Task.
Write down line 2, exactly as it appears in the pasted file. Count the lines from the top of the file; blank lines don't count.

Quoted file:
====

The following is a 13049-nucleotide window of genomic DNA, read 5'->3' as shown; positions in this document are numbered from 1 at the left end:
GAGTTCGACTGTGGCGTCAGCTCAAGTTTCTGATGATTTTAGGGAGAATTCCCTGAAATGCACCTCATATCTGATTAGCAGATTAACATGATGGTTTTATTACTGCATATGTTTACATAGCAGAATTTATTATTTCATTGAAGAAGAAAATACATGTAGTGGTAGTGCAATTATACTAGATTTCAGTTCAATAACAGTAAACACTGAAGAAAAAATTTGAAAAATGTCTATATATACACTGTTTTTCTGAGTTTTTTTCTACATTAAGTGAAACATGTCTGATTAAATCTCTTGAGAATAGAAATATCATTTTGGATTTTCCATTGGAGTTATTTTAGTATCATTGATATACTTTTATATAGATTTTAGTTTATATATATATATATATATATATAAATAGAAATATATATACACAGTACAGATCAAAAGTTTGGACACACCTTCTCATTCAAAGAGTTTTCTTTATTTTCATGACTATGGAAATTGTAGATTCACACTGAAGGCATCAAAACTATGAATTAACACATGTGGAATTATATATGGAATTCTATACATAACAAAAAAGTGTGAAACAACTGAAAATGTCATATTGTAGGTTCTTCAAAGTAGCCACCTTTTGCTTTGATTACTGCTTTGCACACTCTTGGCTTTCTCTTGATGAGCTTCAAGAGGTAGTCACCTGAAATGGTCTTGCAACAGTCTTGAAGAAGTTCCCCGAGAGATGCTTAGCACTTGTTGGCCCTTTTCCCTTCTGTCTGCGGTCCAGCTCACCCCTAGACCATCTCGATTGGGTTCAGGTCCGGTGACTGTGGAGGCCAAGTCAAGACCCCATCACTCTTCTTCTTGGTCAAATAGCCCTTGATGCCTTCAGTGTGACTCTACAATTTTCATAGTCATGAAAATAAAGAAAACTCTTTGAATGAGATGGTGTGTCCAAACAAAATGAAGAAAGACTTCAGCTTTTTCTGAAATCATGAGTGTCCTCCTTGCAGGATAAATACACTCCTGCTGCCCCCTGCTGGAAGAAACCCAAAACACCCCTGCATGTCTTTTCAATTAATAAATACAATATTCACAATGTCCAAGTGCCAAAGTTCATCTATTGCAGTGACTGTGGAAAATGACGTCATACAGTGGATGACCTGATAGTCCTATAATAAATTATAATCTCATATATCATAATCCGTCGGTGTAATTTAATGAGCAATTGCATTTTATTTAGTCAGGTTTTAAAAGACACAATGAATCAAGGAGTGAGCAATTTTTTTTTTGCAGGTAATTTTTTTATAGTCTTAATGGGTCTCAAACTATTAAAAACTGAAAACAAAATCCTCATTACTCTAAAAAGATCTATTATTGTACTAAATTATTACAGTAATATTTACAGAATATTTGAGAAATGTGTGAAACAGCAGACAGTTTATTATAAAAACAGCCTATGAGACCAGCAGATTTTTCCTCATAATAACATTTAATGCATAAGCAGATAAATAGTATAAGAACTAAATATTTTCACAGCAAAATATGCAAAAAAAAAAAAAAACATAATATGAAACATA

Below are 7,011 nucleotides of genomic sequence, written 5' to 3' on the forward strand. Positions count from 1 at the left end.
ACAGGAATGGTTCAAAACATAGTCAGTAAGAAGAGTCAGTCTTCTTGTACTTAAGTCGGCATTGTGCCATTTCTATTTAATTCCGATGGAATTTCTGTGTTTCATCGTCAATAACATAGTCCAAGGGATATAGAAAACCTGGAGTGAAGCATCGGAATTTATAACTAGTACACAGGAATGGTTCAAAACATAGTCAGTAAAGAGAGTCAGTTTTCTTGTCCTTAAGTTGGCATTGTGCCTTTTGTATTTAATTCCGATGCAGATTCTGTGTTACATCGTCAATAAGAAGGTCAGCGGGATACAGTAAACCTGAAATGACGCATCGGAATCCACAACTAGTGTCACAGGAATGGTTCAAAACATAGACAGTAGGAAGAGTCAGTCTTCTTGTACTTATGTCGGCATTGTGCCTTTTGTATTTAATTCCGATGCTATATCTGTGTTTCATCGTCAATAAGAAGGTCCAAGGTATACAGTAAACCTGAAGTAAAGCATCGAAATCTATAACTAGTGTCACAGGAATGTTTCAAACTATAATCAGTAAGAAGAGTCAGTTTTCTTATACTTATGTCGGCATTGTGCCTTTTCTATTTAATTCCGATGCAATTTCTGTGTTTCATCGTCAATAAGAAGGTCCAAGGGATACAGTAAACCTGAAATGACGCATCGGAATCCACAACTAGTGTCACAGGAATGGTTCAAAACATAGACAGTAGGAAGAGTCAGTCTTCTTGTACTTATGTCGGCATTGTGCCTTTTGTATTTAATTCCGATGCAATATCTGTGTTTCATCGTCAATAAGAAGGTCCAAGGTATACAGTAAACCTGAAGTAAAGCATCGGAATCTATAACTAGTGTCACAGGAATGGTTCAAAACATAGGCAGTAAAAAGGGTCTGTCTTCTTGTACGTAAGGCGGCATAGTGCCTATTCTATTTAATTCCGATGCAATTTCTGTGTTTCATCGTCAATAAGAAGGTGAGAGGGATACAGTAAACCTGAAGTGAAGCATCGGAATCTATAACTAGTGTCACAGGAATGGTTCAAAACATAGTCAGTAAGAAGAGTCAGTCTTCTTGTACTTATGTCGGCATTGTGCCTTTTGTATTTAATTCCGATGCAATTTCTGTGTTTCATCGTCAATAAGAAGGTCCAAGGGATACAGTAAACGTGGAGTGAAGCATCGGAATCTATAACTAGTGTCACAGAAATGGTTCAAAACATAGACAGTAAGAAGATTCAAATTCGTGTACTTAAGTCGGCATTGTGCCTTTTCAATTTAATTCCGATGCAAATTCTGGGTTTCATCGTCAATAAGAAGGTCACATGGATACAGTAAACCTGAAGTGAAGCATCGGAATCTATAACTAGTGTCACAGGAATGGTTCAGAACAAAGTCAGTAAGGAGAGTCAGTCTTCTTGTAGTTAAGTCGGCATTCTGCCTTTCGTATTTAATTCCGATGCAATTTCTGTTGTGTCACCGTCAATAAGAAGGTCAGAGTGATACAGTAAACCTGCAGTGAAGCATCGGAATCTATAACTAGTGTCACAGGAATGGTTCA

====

GAGTTCGACTGTGGCGTCAGCTCAAGTTTCTGATGATTTTAGGGAGAATTCCCTGAAATGCACCTCATATCTGATTAGCAGATTAACATGATGGTTTTATTACTGCATATGTTTACATAGCAGAATTTATTATTTCATTGAAGAAGAAAATACATGTAGTGGTAGTGCAATTATACTAGATTTCAGTTCAATAACAGTAAACACTGAAGAAAAAATTTGAAAAATGTCTATATATACACTGTTTTTCTGAGTTTTTTTCTACATTAAGTGAAACATGTCTGATTAAATCTCTTGAGAATAGAAATATCATTTTGGATTTTCCATTGGAGTTATTTTAGTATCATTGATATACTTTTATATAGATTTTAGTTTATATATATATATATATATATATAAATAGAAATATATATACACAGTACAGATCAAAAGTTTGGACACACCTTCTCATTCAAAGAGTTTTCTTTATTTTCATGACTATGGAAATTGTAGATTCACACTGAAGGCATCAAAACTATGAATTAACACATGTGGAATTATATATGGAATTCTATACATAACAAAAAAGTGTGAAACAACTGAAAATGTCATATTGTAGGTTCTTCAAAGTAGCCACCTTTTGCTTTGATTACTGCTTTGCACACTCTTGGCTTTCTCTTGATGAGCTTCAAGAGGTAGTCACCTGAAATGGTCTTGCAACAGTCTTGAAGAAGTTCCCCGAGAGATGCTTAGCACTTGTTGGCCCTTTTCCCTTCTGTCTGCGGTCCAGCTCACCCCTAGACCATCTCGATTGGGTTCAGGTCCGGTGACTGTGGAGGCCAAGTCAAGACCCCATCACTCTTCTTCTTGGTCAAATAGCCCTTGATGCCTTCAGTGTGACTCTACAATTTTCATAGTCATGAAAATAAAGAAAACTCTTTGAATGAGATGGTGTGTCCAAACAAAATGAAGAAAGACTTCAGCTTTTTCTGAAATCATGAGTGTCCTCCTTGCAGGATAAATACACTCCTGCTGCCCCCTGCTGGAAGAAACCCAAAACACCCCTGCATGTCTTTTCAATTAATAAATACAATATTCACAATGTCCAAGTGCCAAAGTTCATCTATTGCAGTGACTGTGGAAAATGACGTCATACAGTGGATGACCTGATAGTCCTATAATAAATTATAATCTCATATATCATAATCCGTCGGTGTAATTTAATGAGCAATTGCATTTTATTTAGTCAGGTTTTAAAAGACACAATGAATCAAGGAGTGAGCAATTTTTTTTTTGCAGGTAATTTTTTTATAGTCTTAATGGGTCTCAAACTATTAAAAACTGAAAACAAAATCCTCATTACTCTAAAAAGATCTATTATTGTACTAAATTATTACAGTAATATTTACAGAATATTTGAGAAATGTGTGAAACAGCAGACAGTTTATTATAAAAACAGCCTATGAGACCAGCAGATTTTTCCTCATAATAACATTTAATGCATAAGCAGATAAATAGTATAAGAACTAAATATTTTCACAGCAAAATATGCAAAAAAAAAAAAAAACATAATATGAAACATA